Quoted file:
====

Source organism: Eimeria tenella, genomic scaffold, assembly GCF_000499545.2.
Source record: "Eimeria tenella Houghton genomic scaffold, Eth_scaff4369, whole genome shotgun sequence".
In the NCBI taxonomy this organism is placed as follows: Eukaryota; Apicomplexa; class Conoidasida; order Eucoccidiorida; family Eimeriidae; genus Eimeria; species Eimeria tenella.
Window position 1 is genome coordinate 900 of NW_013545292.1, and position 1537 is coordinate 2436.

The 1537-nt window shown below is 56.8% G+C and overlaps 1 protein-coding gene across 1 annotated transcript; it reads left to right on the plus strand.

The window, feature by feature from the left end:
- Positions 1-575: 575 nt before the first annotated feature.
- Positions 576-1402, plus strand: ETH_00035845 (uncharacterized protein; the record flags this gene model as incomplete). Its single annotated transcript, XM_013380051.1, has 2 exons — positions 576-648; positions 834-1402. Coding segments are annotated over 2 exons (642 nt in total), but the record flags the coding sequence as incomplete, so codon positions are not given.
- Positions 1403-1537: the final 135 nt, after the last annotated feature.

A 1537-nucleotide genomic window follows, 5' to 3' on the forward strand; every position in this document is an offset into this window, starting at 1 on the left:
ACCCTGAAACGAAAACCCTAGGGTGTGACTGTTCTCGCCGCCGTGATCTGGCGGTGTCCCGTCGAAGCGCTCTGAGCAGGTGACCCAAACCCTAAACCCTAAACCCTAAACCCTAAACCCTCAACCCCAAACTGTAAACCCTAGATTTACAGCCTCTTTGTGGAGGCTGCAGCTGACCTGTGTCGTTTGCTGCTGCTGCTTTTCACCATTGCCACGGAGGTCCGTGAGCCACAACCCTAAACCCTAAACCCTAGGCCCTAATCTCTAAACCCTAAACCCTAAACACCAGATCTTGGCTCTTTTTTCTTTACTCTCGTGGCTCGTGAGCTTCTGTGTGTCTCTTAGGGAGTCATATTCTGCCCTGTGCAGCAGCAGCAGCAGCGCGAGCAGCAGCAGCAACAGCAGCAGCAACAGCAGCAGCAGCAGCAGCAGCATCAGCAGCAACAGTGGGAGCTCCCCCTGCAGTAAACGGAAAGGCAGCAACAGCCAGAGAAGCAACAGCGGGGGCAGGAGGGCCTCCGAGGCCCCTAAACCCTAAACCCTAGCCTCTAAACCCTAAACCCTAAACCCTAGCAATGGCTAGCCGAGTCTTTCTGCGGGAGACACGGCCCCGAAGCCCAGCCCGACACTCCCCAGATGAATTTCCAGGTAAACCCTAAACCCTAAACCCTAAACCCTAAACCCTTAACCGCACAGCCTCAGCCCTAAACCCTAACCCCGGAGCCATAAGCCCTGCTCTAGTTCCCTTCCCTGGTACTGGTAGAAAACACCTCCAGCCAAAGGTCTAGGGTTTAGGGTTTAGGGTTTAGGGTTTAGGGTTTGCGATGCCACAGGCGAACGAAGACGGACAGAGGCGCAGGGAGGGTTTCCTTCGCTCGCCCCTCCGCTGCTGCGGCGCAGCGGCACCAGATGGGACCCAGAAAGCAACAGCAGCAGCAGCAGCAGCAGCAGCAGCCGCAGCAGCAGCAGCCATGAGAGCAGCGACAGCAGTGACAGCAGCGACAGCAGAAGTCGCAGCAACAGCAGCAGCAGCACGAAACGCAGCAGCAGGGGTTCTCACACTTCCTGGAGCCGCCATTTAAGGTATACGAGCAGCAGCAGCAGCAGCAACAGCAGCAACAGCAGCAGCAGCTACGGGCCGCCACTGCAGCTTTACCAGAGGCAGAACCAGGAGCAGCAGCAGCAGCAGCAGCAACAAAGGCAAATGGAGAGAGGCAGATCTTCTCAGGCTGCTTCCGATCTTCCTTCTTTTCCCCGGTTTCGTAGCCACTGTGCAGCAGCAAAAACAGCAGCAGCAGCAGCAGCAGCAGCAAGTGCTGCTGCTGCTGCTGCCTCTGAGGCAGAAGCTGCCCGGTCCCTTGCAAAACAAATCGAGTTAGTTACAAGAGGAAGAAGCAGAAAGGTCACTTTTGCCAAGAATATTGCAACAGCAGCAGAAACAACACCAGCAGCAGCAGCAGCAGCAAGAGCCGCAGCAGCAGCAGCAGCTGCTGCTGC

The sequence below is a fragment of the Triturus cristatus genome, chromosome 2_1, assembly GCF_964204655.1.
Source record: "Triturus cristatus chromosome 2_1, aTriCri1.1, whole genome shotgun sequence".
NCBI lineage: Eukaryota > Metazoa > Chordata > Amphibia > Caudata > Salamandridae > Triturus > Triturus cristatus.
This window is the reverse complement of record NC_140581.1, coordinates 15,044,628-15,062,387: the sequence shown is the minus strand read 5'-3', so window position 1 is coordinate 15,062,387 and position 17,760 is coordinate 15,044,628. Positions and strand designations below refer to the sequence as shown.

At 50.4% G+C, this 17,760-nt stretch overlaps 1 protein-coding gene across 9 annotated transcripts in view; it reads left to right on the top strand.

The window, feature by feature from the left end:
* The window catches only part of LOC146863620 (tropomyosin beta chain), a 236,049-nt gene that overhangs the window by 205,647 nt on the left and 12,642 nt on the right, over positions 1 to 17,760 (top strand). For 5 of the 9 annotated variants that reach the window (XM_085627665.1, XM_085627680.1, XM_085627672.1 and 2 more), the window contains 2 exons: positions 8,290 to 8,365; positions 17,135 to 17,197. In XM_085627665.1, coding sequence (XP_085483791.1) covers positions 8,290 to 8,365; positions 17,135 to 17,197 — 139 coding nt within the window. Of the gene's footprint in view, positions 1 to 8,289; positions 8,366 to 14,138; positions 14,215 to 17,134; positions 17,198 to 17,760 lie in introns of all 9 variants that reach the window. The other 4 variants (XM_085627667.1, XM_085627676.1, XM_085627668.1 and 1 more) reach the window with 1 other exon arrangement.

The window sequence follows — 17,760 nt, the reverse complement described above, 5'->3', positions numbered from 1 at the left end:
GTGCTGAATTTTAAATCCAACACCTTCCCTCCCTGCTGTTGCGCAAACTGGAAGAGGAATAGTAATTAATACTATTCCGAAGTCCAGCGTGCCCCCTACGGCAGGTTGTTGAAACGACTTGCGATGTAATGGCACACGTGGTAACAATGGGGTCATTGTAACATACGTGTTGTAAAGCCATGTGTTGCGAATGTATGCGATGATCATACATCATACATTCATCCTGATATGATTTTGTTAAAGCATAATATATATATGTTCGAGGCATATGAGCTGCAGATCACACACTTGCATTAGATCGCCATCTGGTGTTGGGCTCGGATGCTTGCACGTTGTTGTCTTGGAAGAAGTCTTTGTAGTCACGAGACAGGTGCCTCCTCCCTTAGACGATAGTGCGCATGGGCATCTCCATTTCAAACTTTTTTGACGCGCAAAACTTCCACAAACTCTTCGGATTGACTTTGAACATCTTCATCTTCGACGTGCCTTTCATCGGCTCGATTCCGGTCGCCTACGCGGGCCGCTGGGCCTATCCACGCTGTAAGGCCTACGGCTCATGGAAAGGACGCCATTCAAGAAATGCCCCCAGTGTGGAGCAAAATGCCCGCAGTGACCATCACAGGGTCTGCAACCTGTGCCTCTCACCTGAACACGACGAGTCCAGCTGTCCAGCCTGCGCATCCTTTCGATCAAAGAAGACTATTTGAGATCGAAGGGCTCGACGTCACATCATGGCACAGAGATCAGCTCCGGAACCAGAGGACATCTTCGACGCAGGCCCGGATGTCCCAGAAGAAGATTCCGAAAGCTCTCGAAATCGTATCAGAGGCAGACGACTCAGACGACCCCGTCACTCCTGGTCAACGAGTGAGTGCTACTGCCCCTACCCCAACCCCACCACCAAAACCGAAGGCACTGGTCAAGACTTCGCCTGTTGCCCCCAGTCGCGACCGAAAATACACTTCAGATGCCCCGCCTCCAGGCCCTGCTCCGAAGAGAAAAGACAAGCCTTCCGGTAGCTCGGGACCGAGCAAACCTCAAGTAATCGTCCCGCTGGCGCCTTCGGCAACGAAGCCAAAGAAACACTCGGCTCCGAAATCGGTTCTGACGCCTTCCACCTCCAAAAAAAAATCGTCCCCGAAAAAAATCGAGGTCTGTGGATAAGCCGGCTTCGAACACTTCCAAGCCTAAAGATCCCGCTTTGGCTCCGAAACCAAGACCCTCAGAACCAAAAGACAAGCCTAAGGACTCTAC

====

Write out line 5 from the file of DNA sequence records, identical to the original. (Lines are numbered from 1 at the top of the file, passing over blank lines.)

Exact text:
The 1537-nt window shown below is 56.8% G+C and overlaps 1 protein-coding gene across 1 annotated transcript; it reads left to right on the plus strand.